Coffeehouse-Bookstore Closing, But New Owner Plans To Reopen In The Spring
By STEVEN GOODE, Courant Staff Writer
December 25, 2007
Luis Cotto sat in an unlit La Paloma Sabanera Monday and reflected on the past 3½ years.
The popular coffeehouse and bookstore was closed for Christmas, but on Friday it will do so for good.
"The regular reason, money. No secret there," Cotto replied when asked about the decision to shut down the popular neighborhood hangout at the corner of Capitol Avenue and Babcock Street. "We were always on the ledge, holding on."
Named after an endangered Puerto Rican pigeon, La Paloma failed financially. But in the hearts of Cotto and his three sisters, who shared a dream of opening a place where Latin American literature, culture and artistry could shine, it was a success.
On Monday Cotto also measured La Paloma's worth in the number of diverse groups who used its space to talk, watch a movie or share art, music and poetry.
"So many different communities had a place they could call their own, from poets to politicians to professors," Cotto said.
In an e-mail Cotto sent out Sunday night, he thanked dozens of them, including neighborhood groups, Trinity College, Ned Lamont's U.S. Senate campaign and the Melville Family Trust, which provided a grant last year that allowed La Paloma to stay open as long as it did.
Ultimately, though, the cost of doing business did them in, Cotto said.
"When your main product is coffee and it costs a dollar-fifty, you need a lot of dollar-fifties walking through that door," he said.
Bill Stapleton, a state Department of Public Health employee who has been a regular customer and friend for more than three years, sat with Cotto and shared a beer Monday afternoon.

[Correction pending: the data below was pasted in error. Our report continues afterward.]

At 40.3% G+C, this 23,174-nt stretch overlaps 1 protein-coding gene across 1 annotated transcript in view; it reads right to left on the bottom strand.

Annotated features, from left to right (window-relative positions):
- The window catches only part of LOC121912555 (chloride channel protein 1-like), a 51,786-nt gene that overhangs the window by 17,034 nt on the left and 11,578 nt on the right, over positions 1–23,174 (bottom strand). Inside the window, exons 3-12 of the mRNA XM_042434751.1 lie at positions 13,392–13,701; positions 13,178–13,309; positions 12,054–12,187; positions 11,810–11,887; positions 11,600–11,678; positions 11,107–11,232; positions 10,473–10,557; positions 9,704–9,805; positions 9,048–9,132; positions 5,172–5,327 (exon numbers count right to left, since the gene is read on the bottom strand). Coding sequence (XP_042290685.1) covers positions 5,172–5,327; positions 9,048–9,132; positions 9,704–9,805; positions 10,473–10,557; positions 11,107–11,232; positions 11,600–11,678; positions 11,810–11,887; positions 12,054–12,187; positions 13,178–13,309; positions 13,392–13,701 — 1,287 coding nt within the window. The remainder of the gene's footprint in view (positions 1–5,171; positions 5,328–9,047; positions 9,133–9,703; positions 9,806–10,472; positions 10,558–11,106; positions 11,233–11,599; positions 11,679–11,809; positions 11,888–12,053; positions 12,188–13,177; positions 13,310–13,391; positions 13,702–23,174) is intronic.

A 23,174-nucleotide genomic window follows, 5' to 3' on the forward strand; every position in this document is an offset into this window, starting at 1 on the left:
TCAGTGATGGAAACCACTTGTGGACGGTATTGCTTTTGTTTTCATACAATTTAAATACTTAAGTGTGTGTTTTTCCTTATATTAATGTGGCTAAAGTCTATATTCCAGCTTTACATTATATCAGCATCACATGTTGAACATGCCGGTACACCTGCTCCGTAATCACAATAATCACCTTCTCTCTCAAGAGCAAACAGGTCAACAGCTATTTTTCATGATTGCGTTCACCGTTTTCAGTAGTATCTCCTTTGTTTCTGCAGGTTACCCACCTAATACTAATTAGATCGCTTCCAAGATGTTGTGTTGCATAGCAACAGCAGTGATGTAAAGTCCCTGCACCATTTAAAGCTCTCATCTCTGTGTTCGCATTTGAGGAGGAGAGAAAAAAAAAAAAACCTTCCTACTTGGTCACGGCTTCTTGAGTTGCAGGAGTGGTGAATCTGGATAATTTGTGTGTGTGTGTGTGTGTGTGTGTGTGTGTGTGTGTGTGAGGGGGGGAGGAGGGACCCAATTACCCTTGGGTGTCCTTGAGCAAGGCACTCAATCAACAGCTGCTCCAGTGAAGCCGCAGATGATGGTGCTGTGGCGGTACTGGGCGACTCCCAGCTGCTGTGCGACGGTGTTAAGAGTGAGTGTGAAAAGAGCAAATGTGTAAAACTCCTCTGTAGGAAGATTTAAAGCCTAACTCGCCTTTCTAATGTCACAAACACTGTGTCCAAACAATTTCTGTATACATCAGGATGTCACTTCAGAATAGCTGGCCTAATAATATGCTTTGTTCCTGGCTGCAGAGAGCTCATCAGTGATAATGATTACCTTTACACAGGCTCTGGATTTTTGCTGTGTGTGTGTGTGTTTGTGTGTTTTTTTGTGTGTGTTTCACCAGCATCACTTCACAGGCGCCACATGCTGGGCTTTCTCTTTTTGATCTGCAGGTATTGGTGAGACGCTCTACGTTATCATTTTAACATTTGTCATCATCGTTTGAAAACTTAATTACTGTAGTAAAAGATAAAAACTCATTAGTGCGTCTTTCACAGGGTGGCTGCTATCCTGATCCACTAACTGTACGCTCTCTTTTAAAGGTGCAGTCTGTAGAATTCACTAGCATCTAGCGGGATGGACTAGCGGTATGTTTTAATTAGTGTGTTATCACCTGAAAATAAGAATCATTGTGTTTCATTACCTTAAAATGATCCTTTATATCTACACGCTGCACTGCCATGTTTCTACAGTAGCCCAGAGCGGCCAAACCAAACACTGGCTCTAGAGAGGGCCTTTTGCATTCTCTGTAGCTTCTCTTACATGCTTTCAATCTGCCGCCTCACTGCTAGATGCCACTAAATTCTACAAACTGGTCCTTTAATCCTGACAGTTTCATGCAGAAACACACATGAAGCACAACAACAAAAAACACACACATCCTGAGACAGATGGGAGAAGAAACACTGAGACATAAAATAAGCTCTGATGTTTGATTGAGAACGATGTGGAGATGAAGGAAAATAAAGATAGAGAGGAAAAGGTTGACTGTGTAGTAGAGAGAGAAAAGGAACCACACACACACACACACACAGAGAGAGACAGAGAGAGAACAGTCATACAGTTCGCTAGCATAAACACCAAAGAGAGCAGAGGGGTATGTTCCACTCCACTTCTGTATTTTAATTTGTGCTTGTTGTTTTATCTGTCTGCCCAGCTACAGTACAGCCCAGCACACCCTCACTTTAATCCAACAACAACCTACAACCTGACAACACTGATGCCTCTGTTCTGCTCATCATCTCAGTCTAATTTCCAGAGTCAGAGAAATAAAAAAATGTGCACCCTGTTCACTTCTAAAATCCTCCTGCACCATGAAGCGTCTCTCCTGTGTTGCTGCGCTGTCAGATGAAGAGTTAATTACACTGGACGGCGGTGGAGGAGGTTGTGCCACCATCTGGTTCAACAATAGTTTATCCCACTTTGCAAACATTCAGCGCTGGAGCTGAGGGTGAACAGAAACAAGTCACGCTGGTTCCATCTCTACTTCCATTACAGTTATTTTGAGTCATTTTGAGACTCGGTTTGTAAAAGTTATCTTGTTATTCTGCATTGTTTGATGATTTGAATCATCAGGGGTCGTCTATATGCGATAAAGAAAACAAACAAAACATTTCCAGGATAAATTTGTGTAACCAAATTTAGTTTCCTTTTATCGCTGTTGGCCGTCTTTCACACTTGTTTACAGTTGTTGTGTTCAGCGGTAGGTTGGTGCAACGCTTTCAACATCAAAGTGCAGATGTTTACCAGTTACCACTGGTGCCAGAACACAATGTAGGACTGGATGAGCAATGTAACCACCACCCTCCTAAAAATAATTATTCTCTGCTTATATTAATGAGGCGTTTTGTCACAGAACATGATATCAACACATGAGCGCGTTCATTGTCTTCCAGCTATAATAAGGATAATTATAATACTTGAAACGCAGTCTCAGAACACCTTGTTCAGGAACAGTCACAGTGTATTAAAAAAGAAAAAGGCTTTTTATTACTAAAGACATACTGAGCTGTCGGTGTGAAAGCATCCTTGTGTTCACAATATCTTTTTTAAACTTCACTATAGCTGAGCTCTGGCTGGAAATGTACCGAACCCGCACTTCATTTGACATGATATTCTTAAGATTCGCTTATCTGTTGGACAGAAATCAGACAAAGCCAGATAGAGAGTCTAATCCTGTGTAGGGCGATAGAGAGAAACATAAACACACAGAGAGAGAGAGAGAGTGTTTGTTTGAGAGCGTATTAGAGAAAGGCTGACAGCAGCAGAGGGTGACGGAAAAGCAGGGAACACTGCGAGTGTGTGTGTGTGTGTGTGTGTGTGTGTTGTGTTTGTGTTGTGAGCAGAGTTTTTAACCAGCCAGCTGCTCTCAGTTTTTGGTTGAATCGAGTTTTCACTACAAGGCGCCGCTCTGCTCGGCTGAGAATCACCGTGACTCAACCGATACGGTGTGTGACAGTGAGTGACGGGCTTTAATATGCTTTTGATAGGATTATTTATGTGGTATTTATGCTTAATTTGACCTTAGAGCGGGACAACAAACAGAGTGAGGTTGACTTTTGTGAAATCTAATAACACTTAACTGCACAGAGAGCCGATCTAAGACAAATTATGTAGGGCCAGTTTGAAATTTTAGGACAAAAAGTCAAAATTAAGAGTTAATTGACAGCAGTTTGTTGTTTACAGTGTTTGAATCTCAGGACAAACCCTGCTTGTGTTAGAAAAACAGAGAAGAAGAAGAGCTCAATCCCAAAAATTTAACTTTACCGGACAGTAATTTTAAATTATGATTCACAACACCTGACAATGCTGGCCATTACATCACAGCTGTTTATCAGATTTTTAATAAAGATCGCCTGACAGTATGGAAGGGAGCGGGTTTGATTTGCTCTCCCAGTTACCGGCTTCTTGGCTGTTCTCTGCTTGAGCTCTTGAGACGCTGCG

Stapleton said he will miss Cotto and his sisters and being enlightened about the Latin American authors he discovered at the coffee shop.
"It's a third place, it's not work and it's not home," Stapleton said.
Cotto believes that even though La Paloma didn't last, it proved that bright and warm gathering places can make it in Hartford because neighborhoods and residents embrace and even protect them. Cotto pointed out that the mural on the outside of the building was never vandalized and that the furniture they left on the sidewalk when they closed at night was almost always there the next day.
"At the very end, someone took a chair," he said.
On Friday, La Paloma will close much like it opened, welcoming the Connecticut Coalition for Peace and Justice's Hope Out Loud for a monthly coffeehouse fund-raiser.
"It's unsung people doing their thing and La Paloma gets the credit," he said.
Then on Saturday, Cotto, who will be sworn in as a Hartford city councilman in January, said he wants to have a "hang out" with the shop's supporters.
"We want to celebrate what we were and what we can become," he said.
Then the books will be donated to the Hartford Public Library and the loaned art works adorning the walls will be returned to their owners.
La Paloma is expected to open again under new ownership in the spring. Cotto said the prospective buyer is a woman who visited the coffee shop and liked what she saw, but he doesn't know anything more.
In an e-mail Monday, Hartford Mayor Eddie A. Perez said the shop's closing was "unfortunate because it was a popular place and part of the fabric of the community. It is disappointing when an establishment closes, but they had a good run and hopefully new owners will carry on the spirit of La Paloma."
Reprinted with permission of the Hartford Courant.
To view other stories on this topic, search the Hartford Courant Archives at